CAR T cell development

T cells modified with chimeric antigen receptors (CAR) have shown remarkable efficacy in the treatment of B-lineage acute lymphoblastic leukemia and lymphomas in both adults and children.

iCell researchers working.

The CAR confers both target cell recognition as well as activation of the effector cell, thus equipping the body’s own immune system to effectively fight cancer. We have recently identified the cell culture components permitting optimal generation of CAR T-cells with an early memory phenotype, conferring improved persistence and anti-tumor effect of the cells in vivo. A screen of small molecule drugs identified candidate drugs that can potentially be used to enhance or control CAR T-cell activity in vivo.

We have designed a set of novel CAR backbones, designated FiCARs, and shown that functional CAR T-cells can be produced using these novel CAR genes, (Jan Koski, manuscript in preparation). The intellectual property rights for this invention will give us freedom to operate in this heavily patented field.

In our current work with CAR T-cells we endeavor to advance the FiCAR concept further in order to develop therapies for both B-lineage hematological malignancies and for solid tumors.


  • Jahan FA, Koski J, Schenkwein D, Ylä-Herttuala S, Göös H, Huuskonen S, Varjosalo M, Maliniemi P, Leitner J, Steinberger P, Bühring H-J, Vettenranta K, Korhonen M. Using the Jurkat Reporter T cell line for Evaluating the Functionality of Novel Chimeric Antigen Receptors. Front. Mol. Med 3, 2023; doi: 10.3389/fmmed.2023.1070384
  • Kaartinen T, Luostarinen A, Maliniemi P, Keto J, Arvas M, Belt H, et al. Low interleukin-2 concentration favors generation of early memory T cells over effector phenotypes during chimeric antigen receptor T-cell expansion. Cytotherapy. 2017;19(6):689–702.
  • Koski J, Jahan F, Luostarinen A, Schenkwein D, Ylä-Herttuala S, Göös H, Monzo H, Ojala PM, Maliniemi P, Korhonen, M. Novel Modular Chimeric Antigen Receptor Spacer for T cells Derived from Signal Regulatory Protein alpha Ig-like Domains. Front Mol Med 2, 2022; doi: 10.3389/fmmed.2022.1049580
  • Dufva O, Koski J, Maliniemi P, Ianevski A, Klievink J, Leitner J, et al. Integrated drug profiling and CRISPR screening identify essential pathways for CAR T-cell cytotoxicity. Blood. 2020;135(9):597–609.
  • Salter AI, Pont MJ, Riddell SR. Chimeric antigen receptor – modified T cells : CD19 and the road beyond. Blood. 2018;131(24):2621–30.


Matti Korhonen.

Docent Matti Korhonen, MD, PhD

Docent Matti Korhonen’s background is in pediatrics, with 10 years’ clinical experience in pediatric hemato-oncology and stem cell transplantation. His research converges on the development and clinical translation of cell therapies. The Advanced Cell Therapy Center (at the Finnish Red Cross Blood Service) was set up under his leadership in 2009-12. He also led the development and clinical translation of its first cell therapy product, mesenchymal stem cells (Salmenniemi et al, Br Med J 2017).

Currently Dr. Korhonen’s research team focuses on the genetic modification of immune cells for cancer therapy, where they have explored novel culture conditions for CAR T-cells, combining CAR T-cells with small molecule drugs, and developed proprietary chimeric antigen receptors.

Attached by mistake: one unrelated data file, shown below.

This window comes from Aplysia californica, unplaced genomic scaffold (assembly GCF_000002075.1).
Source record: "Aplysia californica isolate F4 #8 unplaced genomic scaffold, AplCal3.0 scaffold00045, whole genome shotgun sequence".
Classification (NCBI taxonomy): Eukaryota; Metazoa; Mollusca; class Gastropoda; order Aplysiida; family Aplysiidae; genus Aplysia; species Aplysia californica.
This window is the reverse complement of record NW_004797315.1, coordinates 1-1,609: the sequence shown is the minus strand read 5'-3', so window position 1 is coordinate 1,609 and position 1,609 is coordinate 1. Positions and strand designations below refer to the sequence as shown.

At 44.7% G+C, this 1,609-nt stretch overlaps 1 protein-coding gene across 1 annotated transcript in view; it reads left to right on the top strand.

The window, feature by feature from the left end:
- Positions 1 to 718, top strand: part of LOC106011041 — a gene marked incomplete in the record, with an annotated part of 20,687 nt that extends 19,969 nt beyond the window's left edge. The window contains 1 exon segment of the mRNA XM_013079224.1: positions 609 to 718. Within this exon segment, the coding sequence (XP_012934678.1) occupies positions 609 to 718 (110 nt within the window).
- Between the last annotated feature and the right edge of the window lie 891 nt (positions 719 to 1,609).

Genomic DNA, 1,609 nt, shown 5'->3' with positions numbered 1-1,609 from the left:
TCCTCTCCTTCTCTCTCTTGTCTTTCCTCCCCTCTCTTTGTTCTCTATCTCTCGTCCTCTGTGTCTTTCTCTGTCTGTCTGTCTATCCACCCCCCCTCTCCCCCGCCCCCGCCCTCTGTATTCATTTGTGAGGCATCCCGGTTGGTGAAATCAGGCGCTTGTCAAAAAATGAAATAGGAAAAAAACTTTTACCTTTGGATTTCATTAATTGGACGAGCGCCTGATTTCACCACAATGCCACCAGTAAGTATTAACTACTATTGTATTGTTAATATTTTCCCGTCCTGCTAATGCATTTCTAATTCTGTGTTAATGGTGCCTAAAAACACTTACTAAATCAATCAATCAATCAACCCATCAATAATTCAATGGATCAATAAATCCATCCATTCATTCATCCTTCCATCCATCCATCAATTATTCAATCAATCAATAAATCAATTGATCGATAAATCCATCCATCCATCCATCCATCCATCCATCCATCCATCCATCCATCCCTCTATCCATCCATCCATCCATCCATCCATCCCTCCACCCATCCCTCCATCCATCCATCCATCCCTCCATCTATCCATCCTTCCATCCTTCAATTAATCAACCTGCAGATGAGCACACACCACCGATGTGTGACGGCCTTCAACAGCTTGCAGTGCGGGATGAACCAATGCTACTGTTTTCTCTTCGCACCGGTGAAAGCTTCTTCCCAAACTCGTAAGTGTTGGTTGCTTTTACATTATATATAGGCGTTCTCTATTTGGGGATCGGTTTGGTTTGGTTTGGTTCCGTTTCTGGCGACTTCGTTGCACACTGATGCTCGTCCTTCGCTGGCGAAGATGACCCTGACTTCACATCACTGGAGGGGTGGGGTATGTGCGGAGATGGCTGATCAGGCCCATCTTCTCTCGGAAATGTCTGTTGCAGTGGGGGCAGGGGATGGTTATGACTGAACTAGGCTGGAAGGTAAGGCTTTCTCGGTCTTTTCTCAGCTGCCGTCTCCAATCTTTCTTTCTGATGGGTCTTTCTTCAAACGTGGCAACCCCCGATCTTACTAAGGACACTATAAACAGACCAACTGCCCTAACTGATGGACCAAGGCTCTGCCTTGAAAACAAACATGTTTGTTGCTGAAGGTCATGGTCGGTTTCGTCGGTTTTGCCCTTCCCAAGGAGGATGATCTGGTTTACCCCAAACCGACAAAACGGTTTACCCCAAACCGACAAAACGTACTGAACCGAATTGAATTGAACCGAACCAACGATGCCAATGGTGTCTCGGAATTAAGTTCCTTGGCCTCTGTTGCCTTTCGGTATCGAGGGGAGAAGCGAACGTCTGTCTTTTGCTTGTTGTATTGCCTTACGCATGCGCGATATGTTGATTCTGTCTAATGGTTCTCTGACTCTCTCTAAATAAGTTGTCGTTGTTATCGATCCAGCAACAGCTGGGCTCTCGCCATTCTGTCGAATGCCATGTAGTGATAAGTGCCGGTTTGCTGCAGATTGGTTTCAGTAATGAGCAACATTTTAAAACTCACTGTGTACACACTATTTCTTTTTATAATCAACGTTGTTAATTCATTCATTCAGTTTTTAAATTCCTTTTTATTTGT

Jan Koski, MSc

Jan is a full time PhD student at the Finnish Red Cross Blood Service focusing his research on CAR-T cells by designing, testing and evaluating new receptors to enhance (CAR) the T cell responses and functionality in hematological malignancies and solid tumors. He has a Bachelor’s degree in laboratory sciences and a master’s degree in cell and molecular biology and he is aiming to finalize his PhD studies in 2022.

Manar Elmadani.

Manar Elmadani, PhD

Manar received her MSc in pharmaceutical sciences from Suez Canal University, Egypt, in 2012 and PhD in pharmacology and toxicology from the University of Oulu, Finland, in 2020. Her PhD research projects focused on the molecular mechanisms underlying cardiotoxicity of kinase inhibitors.

Manar’s current research as post-doctoral researcher focuses on the development of CAR T-cells targeting solid tumors. Her aim is to be able to use CAR T-cells to treat solid tumors in the future.

Farhana Jahan, PhD

Dr. Farhana is an accomplished researcher, having earned her Ph.D. in Biochemistry and Immunology from the University of Helsinki in 2019. Her thesis, titled “Phosphorylation of the α-chain in the integrin LFA-1 enables β2-chain phosphorylation and α-actinin binding required for cell adhesion,” underscores her significant contributions to the field of biochemistry and immunology.

Farhana is deeply committed to advancing scientific understanding and medical treatments. Her expertise is particularly pronounced in CAR T-cell therapy, where she focuses on refining Chimeric Antigen Receptor (CAR) technology. Her research is dedicated to developing targeted solutions for both hematological and solid tumor malignancies, with a meticulous exploration of CAR T-cell intracellular signaling to enhance precision and efficacy.

In addition to her work with CAR T-cells, Dr. Farhana is currently engaged in pioneering efforts involving Natural Killer (NK) cells. She is leveraging advanced bi and tri-cistonic CAR technology to enhance the efficacy of NK cells, with a specific focus on addressing neuroblastoma and other solid tumors.